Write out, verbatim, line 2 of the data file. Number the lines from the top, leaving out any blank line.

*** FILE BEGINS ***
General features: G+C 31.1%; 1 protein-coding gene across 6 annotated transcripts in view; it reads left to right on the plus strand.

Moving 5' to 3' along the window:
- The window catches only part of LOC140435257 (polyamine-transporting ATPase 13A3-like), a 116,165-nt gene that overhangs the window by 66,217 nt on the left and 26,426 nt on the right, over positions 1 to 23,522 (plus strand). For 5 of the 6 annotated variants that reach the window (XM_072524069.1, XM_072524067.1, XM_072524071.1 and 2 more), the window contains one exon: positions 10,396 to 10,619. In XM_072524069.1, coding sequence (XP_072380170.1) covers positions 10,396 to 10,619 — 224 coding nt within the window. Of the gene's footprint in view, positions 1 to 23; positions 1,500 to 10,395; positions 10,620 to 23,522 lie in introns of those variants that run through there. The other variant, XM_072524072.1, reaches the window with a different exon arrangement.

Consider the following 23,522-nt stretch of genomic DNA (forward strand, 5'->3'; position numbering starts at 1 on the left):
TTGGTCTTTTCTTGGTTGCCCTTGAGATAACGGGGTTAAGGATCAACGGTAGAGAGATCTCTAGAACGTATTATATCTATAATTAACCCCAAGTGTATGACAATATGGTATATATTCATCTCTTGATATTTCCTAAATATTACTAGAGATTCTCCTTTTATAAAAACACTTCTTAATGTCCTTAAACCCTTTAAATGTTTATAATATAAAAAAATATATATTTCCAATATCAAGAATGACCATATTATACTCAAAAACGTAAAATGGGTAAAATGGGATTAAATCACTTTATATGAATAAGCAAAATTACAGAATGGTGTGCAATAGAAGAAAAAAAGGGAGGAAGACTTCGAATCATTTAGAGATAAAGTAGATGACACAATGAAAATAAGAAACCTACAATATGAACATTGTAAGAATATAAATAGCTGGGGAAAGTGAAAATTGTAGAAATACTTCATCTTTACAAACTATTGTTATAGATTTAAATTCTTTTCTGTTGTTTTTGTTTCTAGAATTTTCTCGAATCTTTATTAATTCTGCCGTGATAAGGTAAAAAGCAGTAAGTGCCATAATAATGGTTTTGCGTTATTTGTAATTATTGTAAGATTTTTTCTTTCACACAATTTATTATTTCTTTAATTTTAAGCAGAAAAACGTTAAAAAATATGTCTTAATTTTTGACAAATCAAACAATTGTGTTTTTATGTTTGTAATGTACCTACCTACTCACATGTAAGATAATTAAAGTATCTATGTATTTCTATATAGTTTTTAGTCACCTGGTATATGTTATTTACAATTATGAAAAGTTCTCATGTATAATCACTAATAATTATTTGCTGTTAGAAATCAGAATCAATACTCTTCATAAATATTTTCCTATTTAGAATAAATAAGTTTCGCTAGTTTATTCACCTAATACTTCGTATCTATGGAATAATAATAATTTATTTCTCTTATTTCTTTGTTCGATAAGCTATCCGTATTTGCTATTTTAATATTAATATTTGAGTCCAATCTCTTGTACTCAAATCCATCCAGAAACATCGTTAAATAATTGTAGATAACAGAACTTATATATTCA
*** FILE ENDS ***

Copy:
Moving 5' to 3' along the window: